Baby Girl passed the NST with flying colors and her parents were once again given some relief. We had our regularly scheduled NST Friday morning and that too went well. Her heart rate fluctuation looked so good they hung the print out on my bulletin board as a "report card."
In general she has been keeping them busy hunting her down for heart rate checks. It is not uncommon for it to take 20 minutes and two nurses to find her. One nurse suggested we pick a name that means "trouble maker."
The reality of inpatient life has set in. There is constant frustration with food service, constant interruptions day and night and the overall lack of control over my daily existence.
One of the biggest drawbacks is occasionally sharing my room. Realistically I know I can't be here alone the whole stay but boy do I fantasize about it. Roommates arrive with as little as 5 minutes warning and so far have always arrived with loud personal dramas. I love that our country has strict health care privacy laws but as an inpatient your "privacy" is only an ugly rose colored curtain. The way people carry on when I am in the same room confounds me. It also makes me appreciate my own sweet husband that much more.
Roommates mean having little control over my personal space. When insomnia hits at 3am I can't turn on the light to read or watch TV. When Annie visits I feel the constant pressure to keep her extra quiet and contained. I am also subjected to whatever visitors come along and there is no escape. Yesterday my roomie brought along three heavy smokers. The door was closed and it did not take long for the smell to become overwhelming, especially as people took turns with frequent smoke breaks. I am not supposed to leave my bed unless I am headed for the bathroom but the smell was nauseating. I finally broke down and went to the nurses station for fresh air and mercy. The nurses were very understanding and worked out a new room arrangement for my roommate.
I am hoping for a very uneventful weekend. Steve is coming for a solo visit and I am looking forward to time "alone." I miss my family constantly and several times a day have to convince myself all over again that we made the right choice being admitted so early.
Thank you again for all your kinds words of support. They mean much more than I can say!
Wednesday, February 17, 2010
The most exciting development for me was that the doctors decided to give me an IV holiday. Normally all pPROM patients are required to have an IV at all times in case an emergency C-section is needed. Unfortunately all my good veins are in my right arm, and RSD (a nerve condition I've been blessed with) leaves my right arm off limits. When I was admitted the IV team was able to place an IV in my left arm after several attempts but an IV can only stay in for about 4 days. If they keep replacing them and I have a lengthy stay all my veins will be shot. I have promised that at the first sign of a contraction or bleeding I will let them know so they can put one in immediately. I love it when doctors are reasonable. This makes my day to day living so much easier as I have limited use of my right hand and compromising my left hand with an IV just made things more difficult.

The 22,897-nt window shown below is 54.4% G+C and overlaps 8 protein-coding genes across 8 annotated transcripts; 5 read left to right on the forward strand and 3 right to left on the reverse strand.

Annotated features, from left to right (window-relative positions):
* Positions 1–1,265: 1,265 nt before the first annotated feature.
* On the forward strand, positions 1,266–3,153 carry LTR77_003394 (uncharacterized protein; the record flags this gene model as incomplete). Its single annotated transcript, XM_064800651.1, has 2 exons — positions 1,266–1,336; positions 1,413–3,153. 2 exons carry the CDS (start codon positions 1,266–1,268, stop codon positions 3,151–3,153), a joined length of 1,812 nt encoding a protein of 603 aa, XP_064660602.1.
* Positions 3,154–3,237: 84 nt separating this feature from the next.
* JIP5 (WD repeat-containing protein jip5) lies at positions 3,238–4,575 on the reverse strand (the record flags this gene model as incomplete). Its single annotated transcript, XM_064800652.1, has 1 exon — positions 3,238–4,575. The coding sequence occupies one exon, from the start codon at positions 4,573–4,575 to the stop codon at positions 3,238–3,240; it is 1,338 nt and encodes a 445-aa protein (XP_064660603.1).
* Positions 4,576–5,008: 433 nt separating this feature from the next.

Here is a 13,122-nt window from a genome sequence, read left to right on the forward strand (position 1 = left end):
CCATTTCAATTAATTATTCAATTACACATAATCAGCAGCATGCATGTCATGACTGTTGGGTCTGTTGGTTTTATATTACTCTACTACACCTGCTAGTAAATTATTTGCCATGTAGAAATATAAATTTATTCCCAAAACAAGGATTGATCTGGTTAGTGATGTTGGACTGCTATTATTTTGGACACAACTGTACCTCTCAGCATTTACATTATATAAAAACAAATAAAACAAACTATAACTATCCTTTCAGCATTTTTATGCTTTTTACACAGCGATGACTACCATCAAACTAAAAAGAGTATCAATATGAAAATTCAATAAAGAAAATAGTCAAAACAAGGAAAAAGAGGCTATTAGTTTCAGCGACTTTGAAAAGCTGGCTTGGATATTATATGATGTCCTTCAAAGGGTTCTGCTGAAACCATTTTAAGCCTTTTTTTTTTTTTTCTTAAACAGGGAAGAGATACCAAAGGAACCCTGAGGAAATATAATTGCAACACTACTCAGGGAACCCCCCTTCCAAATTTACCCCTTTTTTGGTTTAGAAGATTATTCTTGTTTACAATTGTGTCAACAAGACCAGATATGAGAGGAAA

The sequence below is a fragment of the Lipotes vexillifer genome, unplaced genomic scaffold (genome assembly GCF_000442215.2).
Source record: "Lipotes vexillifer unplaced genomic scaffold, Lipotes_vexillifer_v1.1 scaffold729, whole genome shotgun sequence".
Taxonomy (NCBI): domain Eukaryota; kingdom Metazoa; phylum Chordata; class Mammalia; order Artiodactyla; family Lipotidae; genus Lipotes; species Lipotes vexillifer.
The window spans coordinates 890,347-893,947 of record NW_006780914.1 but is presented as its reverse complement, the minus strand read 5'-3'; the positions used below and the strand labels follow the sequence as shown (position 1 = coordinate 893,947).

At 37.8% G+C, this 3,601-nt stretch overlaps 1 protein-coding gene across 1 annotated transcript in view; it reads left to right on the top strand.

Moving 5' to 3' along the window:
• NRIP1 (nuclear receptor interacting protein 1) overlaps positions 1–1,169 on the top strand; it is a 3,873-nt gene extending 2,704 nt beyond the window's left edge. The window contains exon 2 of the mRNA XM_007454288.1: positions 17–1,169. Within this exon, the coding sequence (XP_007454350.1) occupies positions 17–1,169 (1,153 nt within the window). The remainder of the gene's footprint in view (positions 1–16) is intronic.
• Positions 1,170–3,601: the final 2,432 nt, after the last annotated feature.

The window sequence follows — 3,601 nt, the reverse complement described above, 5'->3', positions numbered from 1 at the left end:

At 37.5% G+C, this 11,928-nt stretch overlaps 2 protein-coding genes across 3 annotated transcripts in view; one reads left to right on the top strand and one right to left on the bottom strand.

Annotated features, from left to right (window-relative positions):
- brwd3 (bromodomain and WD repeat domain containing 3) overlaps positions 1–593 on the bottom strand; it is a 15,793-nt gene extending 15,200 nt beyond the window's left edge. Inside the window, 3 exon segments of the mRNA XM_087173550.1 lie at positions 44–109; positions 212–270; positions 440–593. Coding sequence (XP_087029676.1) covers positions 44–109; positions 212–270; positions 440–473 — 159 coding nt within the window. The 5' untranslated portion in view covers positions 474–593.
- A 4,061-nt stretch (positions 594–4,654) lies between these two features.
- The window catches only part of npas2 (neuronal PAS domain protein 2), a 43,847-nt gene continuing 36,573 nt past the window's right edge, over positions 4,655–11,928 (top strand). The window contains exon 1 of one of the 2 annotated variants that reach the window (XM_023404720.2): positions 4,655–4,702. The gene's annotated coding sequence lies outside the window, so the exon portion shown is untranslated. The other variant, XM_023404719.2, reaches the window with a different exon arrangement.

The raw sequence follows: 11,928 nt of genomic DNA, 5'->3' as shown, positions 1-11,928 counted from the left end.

I also have a new room, complete with a view. I still have occasional roommates but they are all short term.
Baby Girl continues to make the nurses earn their money. Last night it took two people 20 minutes to find her heart beat with the doppler. I could feel her moving so I wasn't concerned. This morning she decided to hide again, but this time I had not felt movement in several hours and the wait was torture. This whole pregnancy has become a lesson in managing fear.
Sunday, February 14, 2010
My hospital stay has been uneventful thus far. My goal is to be the most boring patient I can be. I have received both doses of steroids to help with lung maturation and am also now on antibiotics to prevent infection. Depending on how far the pregnancy continues they may give me a second round of steroids down the road.
Tomorrow I should be moved to a room with a view. Well, at least a better view than the brick wall I currently stare at. With any luck I may be able to have the room to myself for a bit.
Baby Girl is doing well and has a very strong heartbeat. If I hadn't seen otherwise on u/s I would swear she has 16 elbows from all the pokes I get. Right now enjoying her movements is the highlight of my day. I really cherish this time with her.
Anneliese came for a visit today and turned the foot of my bed into a piano. We had many wonderful performances to watch. She seems to be adjusting to this new change fairly well, thank goodness. She actually thinks my room is "so beautiful" and loves the cafeteria food.
Saturday, February 13, 2010
At the hospital it should be easier for me to stay on bed rest and the baby can be monitored frequently. Should an immediate concern arise there is an OR on the same floor and they can perform an emergency C-section quickly.
The highlight of tonight was the bedside u/s. The doctor took her time so we could enjoy watching our daughter. For a black and gray blur she is exceptionally beautiful. I have had very little leaking for a whole day so she actually has some fluid to move around in. This is so much nicer then the cramped u/s we usually see. The downside was what a hospital considers "rest." We arrived at 4PM and I did not have a real break until 10:30.
This was before the amnioinfusion. She had her hand to her mouth.
19 weeks 5 days
Following the amnioinfusion-she loved the new room from the fluid and became very active.
Baby Girl at 23 weeks 1 day
One leg is up over her head and she is sitting on the other. Both hands were on her feet playing with her toes. I imagine it gets pretty boring in there.
Thursday, February 11, 2010